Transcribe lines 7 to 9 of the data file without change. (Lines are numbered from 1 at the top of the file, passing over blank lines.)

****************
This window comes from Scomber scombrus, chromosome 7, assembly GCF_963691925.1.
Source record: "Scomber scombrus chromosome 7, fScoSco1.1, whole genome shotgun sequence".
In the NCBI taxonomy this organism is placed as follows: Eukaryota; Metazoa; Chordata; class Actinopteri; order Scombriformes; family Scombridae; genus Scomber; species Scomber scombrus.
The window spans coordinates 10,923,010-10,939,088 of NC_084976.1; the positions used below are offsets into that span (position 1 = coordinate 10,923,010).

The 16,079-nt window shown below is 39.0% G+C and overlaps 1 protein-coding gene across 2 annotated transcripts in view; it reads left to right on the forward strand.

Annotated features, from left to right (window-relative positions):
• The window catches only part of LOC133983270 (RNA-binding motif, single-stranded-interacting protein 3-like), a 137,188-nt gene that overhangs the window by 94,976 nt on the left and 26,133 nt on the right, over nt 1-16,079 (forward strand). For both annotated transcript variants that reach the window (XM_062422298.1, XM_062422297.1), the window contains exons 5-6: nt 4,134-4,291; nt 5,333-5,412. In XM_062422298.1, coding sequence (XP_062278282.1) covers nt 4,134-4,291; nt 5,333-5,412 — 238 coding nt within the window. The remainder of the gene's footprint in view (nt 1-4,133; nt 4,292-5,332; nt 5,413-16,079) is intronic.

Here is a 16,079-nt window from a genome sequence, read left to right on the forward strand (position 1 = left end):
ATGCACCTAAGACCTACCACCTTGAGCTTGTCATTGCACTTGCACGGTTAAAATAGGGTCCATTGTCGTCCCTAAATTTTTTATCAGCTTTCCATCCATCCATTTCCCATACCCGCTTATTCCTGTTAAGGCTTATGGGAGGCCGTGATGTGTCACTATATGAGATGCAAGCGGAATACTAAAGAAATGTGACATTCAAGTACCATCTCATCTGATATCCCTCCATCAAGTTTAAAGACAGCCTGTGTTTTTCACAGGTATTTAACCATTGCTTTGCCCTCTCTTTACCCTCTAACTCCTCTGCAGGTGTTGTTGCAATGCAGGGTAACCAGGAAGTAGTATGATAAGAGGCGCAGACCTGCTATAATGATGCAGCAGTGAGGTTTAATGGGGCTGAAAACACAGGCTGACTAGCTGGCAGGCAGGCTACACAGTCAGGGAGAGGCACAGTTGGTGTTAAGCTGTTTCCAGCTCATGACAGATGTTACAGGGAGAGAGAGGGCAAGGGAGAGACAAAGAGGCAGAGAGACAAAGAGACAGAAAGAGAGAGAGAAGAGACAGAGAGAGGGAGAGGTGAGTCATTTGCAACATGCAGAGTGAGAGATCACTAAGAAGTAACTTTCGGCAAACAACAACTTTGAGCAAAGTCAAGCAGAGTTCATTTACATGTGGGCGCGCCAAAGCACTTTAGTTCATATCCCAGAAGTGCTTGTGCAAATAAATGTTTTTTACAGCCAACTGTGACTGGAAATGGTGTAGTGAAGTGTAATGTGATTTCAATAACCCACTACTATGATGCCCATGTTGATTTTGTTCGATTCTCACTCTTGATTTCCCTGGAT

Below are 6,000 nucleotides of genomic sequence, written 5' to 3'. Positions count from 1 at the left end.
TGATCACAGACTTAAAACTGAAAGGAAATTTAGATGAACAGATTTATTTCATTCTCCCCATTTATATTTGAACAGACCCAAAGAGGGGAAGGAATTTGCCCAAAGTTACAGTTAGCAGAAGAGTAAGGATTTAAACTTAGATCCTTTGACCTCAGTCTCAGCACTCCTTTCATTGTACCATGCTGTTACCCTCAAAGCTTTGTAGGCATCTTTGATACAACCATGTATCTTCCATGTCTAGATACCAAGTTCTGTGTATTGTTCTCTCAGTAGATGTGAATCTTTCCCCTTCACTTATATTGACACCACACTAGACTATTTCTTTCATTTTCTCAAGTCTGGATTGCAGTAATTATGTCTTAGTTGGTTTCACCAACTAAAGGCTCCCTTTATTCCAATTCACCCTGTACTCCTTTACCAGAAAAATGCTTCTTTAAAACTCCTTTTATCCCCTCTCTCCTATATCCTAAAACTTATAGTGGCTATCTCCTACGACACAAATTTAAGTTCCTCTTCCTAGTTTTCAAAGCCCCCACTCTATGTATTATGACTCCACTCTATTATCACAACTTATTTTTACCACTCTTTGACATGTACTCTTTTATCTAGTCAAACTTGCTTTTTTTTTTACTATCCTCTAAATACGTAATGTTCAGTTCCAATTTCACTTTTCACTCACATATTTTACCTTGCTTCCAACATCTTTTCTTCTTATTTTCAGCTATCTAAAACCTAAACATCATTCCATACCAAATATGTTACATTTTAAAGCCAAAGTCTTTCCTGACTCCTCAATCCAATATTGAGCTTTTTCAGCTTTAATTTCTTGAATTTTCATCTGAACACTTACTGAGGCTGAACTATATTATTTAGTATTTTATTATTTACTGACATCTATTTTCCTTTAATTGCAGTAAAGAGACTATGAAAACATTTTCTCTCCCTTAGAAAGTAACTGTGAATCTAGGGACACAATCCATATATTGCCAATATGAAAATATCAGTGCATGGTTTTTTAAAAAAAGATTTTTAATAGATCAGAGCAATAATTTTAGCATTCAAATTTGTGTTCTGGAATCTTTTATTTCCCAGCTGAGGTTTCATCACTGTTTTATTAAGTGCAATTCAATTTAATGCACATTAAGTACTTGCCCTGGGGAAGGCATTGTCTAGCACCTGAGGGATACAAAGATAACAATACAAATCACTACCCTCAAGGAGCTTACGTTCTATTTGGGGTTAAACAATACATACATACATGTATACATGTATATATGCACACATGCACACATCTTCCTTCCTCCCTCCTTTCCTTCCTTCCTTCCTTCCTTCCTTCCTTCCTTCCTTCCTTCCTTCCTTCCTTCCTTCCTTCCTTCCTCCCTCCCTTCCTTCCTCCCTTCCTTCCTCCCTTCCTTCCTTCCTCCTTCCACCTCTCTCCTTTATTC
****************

• The window catches only part of LOC133983270 (RNA-binding motif, single-stranded-interacting protein 3-like), a 137,188-nt gene that overhangs the window by 94,976 nt on the left and 26,133 nt on the right, over nt 1-16,079 (forward strand). For both annotated transcript variants that reach the window (XM_062422298.1, XM_062422297.1), the window contains exons 5-6: nt 4,134-4,291; nt 5,333-5,412. In XM_062422298.1, coding sequence (XP_062278282.1) covers nt 4,134-4,291; nt 5,333-5,412 — 238 coding nt within the window. The remainder of the gene's footprint in view (nt 1-4,133; nt 4,292-5,332; nt 5,413-16,079) is intronic.

Here is a 16,079-nt window from a genome sequence, read left to right on the forward strand (position 1 = left end):
ATGCACCTAAGACCTACCACCTTGAGCTTGTCATTGCACTTGCACGGTTAAAATAGGGTCCATTGTCGTCCCTAAATTTTTTATCAGCTTTCCATCCATCCATTTCCCATACCCGCTTATTCCTGTTAAGGCTTATGGGAGGCCGTGATGTGTCACTATATGAGATGCAAGCGGAATACTAAAGAAATGTGACATTCAAGTACCATCTCATCTGATATCCCTCCATCAAGTTTAAAGACAGCCTGTGTTTTTCACAGGTATTTAACCATTGCTTTGCCCTCTCTTTACCCTCTAACTCCTCTGCAGGTGTTGTTGCAATGCAGGGTAACCAGGAAGTAGTATGATAAGAGGCGCAGACCTGCTATAATGATGCAGCAGTGAGGTTTAATGGGGCTGAAAACACAGGCTGACTAGCTGGCAGGCAGGCTACACAGTCAGGGAGAGGCACAGTTGGTGTTAAGCTGTTTCCAGCTCATGACAGATGTTACAGGGAGAGAGAGGGCAAGGGAGAGACAAAGAGGCAGAGAGACAAAGAGACAGAAAGAGAGAGAGAAGAGACAGAGAGAGGGAGAGGTGAGTCATTTGCAACATGCAGAGTGAGAGATCACTAAGAAGTAACTTTCGGCAAACAACAACTTTGAGCAAAGTCAAGCAGAGTTCATTTACATGTGGGCGCGCCAAAGCACTTTAGTTCATATCCCAGAAGTGCTTGTGCAAATAAATGTTTTTTACAGCCAACTGTGACTGGAAATGGTGTAGTGAAGTGTAATGTGATTTCAATAACCCACTACTATGATGCCCATGTTGATTTTGTTCGATTCTCACTCTTGATTTCCCTGGAT